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Albaby, I respectfully disagree with your arguments. CDs are more expensive than they used to be, maybe not in price, but I think the value proposition is a heck of a lot worse.

1. The quality of the music is difficult to argue about, but I would criticize the industry for failing to develop talent that sticks around for several albums, instead opting for less risky one-hit wonders. Music consumers in 2002 develop far less personal relationships with their music versus 10, 20 years ago, and this will kill record sales over the long term.

2. The value proposition is worse because the CDs themselves are losing functionality. This is all relative to the time period you are talking about, but I can't justify buying a CD today that is copy-protected for the same price as one that wasn't copyprotected a year ago. The record company is taking away funtionality without cutting the price.

3. In my view, as someone who now almost exclusively listens to music on an ipod and on the computer, CDs are kind of useless, just devices for carrying files and should be priced as such. Just charge me for the music, I don't need the packaging and the CDs. I just want music files I can use as I see fit.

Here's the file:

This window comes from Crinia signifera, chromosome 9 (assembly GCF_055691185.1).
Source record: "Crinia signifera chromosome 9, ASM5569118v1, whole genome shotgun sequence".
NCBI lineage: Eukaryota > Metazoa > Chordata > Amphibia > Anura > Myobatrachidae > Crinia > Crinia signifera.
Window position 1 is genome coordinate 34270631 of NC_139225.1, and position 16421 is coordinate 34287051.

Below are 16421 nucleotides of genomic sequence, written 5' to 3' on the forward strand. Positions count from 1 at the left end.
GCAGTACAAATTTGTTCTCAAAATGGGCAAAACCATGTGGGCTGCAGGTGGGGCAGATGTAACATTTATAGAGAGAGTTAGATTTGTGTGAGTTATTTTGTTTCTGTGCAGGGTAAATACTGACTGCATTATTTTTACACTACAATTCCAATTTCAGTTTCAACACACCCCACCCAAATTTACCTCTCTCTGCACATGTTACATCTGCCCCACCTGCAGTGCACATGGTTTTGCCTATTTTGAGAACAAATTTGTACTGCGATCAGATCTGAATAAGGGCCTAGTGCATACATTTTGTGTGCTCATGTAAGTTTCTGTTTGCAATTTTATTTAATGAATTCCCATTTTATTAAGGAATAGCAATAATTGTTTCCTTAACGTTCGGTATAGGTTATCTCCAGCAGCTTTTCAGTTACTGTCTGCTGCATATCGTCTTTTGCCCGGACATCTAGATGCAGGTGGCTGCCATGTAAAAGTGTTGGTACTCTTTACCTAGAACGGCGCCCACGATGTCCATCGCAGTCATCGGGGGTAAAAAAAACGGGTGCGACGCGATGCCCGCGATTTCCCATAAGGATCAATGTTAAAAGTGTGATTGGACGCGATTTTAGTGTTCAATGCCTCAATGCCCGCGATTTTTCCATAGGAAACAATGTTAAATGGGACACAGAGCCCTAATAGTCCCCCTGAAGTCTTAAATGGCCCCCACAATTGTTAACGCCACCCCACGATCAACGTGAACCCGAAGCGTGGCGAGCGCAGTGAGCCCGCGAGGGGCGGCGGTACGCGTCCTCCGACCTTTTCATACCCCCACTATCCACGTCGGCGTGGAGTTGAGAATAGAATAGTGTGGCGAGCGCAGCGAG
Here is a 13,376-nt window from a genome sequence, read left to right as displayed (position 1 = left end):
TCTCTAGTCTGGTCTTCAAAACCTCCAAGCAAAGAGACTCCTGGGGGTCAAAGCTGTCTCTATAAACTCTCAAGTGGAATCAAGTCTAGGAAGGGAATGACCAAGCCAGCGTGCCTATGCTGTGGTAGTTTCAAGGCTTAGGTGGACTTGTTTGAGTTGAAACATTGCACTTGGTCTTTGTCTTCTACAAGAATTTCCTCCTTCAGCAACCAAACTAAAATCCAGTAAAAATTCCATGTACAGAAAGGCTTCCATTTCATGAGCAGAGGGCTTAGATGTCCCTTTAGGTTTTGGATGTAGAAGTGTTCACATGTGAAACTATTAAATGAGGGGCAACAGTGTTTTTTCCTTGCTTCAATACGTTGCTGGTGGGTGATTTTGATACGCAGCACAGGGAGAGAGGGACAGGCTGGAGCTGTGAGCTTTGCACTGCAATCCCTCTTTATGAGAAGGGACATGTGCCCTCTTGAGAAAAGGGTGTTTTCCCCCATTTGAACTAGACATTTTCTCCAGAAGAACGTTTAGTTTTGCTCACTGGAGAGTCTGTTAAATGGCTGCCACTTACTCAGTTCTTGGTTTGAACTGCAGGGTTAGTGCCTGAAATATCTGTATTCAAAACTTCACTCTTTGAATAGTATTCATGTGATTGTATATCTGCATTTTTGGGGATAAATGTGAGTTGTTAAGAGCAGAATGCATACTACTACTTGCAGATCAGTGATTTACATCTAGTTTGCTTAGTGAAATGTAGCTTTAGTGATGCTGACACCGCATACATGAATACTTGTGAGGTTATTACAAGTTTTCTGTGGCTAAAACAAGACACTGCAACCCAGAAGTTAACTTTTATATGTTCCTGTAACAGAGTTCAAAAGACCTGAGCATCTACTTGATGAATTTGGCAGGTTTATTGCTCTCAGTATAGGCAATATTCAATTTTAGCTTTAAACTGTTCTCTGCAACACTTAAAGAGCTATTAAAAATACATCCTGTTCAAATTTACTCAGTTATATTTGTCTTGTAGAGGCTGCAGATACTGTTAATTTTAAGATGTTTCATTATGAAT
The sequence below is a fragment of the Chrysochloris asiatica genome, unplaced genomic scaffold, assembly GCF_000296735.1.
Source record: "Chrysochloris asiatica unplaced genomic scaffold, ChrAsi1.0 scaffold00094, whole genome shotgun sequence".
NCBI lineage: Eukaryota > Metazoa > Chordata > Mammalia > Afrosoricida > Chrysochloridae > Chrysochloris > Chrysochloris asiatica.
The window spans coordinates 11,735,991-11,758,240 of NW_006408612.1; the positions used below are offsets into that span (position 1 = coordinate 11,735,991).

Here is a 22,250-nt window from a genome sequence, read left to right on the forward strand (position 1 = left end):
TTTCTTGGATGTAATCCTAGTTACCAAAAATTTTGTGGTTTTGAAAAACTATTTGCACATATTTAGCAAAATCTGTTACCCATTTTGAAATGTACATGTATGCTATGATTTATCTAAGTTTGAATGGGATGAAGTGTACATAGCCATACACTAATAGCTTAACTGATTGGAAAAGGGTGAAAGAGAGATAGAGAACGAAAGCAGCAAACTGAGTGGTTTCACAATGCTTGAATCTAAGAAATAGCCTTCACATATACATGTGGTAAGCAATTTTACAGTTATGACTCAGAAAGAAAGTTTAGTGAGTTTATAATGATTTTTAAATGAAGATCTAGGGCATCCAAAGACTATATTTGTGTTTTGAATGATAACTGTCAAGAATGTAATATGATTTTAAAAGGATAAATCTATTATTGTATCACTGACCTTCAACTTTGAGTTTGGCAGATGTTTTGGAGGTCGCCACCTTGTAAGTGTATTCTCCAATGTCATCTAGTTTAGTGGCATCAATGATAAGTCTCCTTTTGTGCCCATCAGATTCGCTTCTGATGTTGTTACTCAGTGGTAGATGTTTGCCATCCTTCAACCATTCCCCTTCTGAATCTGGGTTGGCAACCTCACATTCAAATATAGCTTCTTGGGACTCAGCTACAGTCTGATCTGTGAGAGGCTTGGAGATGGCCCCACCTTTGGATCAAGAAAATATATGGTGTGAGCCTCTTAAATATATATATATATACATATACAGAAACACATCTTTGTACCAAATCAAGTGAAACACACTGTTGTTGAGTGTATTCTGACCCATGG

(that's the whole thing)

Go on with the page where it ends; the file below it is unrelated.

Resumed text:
Bottomline, the record business is in a secular decline. I don't think filesharing per se is the reason why. File sharing has highlighted that CDs are a ripoff, but that's not the fault of filesharing. That's the record company's problem.

The record companies have had the view that their customers will be there no matter what to buy CDs, and now that seems to be changing. Business conditions change all the time. Successful businesses adapt to the changing environment. Unsuccessful businesses are late to recognize change, or when they do, they fail to fully grasp what's happening until its too late. I'd argue this is what the record industry faces. If they were smart, they would have embraced Napster as the new paradigm (which it was) instead of attacking it as a threat. But by refusing to acknowledge the problem and instead attacking file-sharing, record companies have seen their businesses fall apart by not adapting to change. Now that they have waiting so long to do anything substantive to address the filesharing threat, bigger bandwidth pipes are going to kill them. Where would everyone be today if Napster was bought out for a million bucks shortly after it started?

What can they do now? They need to understand that CDs are not the value proposition they once were. Maybe a 20% cut in CD prices would actually be revenue positive by generating more volume. I'd certainly be more apt to buy a $16 CD than a $20 CD, but it still seems like a rip off.

Bigger thing record companies need to do is offer a legitimate competitive service to the free filesharing programs. Previous efforts have failed/are failing, but they need to find a way to make it work or they will all shut down. For better or worse, downloadable music files are replacing CDs. Consumers have made this more than clear. Why does the industry refuse to respond and instead choose to keep its head in the ground?

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